HaloO, Daniel Ruoso wrote:
[ I'm using this message to reply, because I didn't receive your reply... I'm taking it from the list history... There really seems to be something wrong with this list... ]
I see all your messages arrive twice.
This is not specced apparently to leave room for decision in the implementation. But there's an important question to be answered before that... what is the type returned by WHICH?
Isn't that up to the implementation as well? E.g. on a 32bit platform use an unsigned 32bit integer. The only things that should not happen is that you let it leak onto the value level or that WHICHes of differently typed objects are compared. With leaking to the value level I mean allowing $x.WHICH == 42 even if it is known that WHICH is implemented with a number.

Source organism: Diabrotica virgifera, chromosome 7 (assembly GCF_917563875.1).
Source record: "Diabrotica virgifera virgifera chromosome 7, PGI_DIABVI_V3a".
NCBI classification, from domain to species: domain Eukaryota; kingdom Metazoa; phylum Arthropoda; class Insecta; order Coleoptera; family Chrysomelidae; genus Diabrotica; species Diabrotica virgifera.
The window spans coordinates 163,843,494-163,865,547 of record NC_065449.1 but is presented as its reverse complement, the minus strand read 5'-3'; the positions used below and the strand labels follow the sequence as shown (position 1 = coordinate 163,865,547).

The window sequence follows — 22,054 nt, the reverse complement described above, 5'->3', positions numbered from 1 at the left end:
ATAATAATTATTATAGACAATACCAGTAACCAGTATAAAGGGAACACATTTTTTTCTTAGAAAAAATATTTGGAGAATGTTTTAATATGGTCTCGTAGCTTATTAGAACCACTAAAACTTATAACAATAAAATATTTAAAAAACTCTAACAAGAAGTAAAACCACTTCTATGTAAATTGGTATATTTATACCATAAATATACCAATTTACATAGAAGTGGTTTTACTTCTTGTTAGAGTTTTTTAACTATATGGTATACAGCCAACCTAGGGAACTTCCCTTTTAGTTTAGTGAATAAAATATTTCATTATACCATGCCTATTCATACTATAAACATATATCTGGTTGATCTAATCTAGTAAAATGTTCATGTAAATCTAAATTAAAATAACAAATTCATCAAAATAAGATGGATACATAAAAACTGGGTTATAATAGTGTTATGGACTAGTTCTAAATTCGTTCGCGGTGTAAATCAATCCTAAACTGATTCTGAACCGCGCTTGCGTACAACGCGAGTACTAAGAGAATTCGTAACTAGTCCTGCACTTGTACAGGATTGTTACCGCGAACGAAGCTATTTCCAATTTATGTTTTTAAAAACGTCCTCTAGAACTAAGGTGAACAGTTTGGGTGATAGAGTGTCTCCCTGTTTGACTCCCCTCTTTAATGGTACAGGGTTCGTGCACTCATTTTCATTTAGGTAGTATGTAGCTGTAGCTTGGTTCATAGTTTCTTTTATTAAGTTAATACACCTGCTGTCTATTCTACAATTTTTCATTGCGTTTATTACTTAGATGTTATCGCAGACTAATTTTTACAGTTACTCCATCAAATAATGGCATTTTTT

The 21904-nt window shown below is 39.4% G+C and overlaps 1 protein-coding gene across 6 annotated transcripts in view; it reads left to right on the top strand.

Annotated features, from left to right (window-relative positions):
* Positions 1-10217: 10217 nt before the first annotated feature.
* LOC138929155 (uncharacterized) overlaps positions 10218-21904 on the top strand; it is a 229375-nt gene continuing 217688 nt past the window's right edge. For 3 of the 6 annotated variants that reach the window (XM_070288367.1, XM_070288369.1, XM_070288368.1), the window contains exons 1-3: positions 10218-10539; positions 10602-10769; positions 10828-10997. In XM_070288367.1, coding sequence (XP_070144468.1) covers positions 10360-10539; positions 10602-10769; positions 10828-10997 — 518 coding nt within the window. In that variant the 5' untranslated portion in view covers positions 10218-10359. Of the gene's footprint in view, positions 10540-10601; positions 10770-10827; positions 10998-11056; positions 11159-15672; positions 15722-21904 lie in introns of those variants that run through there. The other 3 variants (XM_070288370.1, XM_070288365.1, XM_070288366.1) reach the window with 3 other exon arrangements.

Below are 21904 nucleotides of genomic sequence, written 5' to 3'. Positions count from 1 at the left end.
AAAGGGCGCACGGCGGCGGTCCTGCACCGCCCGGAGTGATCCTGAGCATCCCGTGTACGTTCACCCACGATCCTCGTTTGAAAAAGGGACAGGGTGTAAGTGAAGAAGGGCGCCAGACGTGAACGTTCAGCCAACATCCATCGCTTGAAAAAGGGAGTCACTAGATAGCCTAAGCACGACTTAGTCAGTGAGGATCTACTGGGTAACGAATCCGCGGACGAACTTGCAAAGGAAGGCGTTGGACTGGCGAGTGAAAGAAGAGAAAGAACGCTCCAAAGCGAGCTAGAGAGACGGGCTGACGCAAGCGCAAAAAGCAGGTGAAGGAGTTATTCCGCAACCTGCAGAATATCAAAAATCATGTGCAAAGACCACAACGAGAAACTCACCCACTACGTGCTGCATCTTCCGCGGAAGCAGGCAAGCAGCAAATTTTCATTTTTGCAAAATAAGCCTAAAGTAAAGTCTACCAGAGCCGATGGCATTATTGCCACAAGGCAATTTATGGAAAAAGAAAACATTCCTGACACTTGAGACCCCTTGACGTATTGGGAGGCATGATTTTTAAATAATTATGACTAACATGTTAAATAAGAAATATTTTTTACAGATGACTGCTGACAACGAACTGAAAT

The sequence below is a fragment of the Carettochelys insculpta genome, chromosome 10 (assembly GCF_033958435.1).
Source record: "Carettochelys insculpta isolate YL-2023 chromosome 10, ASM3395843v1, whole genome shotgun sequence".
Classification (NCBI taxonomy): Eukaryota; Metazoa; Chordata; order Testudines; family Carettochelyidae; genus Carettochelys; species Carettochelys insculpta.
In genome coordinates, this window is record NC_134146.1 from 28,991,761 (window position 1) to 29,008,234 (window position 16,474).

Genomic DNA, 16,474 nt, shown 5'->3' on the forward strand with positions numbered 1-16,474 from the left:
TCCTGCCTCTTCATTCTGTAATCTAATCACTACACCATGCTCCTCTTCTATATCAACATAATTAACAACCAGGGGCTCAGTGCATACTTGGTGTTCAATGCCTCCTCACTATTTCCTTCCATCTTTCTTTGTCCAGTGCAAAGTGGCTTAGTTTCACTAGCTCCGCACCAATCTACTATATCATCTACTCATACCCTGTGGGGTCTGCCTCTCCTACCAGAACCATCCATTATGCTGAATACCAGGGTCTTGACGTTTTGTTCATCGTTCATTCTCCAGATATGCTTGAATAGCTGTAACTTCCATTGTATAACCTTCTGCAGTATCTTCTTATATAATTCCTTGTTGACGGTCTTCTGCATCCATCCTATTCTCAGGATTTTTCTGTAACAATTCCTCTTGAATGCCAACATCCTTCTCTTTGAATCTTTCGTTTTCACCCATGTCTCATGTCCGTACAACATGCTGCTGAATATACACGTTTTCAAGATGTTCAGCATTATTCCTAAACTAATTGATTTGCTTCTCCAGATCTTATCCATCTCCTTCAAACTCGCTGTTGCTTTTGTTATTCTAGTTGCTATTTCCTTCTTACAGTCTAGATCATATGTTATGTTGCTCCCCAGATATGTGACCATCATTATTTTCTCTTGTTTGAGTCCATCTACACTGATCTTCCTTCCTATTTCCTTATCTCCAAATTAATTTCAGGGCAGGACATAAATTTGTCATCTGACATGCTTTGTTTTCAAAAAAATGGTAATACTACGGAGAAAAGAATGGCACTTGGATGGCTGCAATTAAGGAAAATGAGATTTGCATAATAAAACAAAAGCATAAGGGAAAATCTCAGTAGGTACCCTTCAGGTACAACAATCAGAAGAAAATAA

But it's important to keep in mind that eqv behaviour might also be overriden by the object, that might give a canonical representation that matches the other object.
Ups, no object can override eqv or any other binary method. These live outside of HOW space. You can insert your dispatch targets but that's about it.
On the other hand, a 'realises' trait could change the object in order that it would still match with both 'eqv' and '===', while still '~~' to an additional type. This would be done simply by creating an anonymous class that isa the original class while overriding .^does, WHICH and eqv to shadow to the original class, and then re-blessing the object to this anonymous class.
I don't understand your motivation, but I think it is the obsession with object identity. You say that the object changes class, i.e. its HOW or WHAT changes while perhaps keeping its WHICH. But eqv, === and ~~ are defined outside of the class or object system. There is an inheritance order on HOW space and a subtyping order on WHAT space. Class based dispatch goes along the former, type based dispatch along the latter. The object that changes class should not be eqv or === to itself before the transition or nominal typing becomes absurd. Regards, TSa. -- "The unavoidable price of reliability is simplicity" -- C.A.R. Hoare 1 + 2 + 3 + 4 + ... = -1/12 -- Srinivasa Ramanujan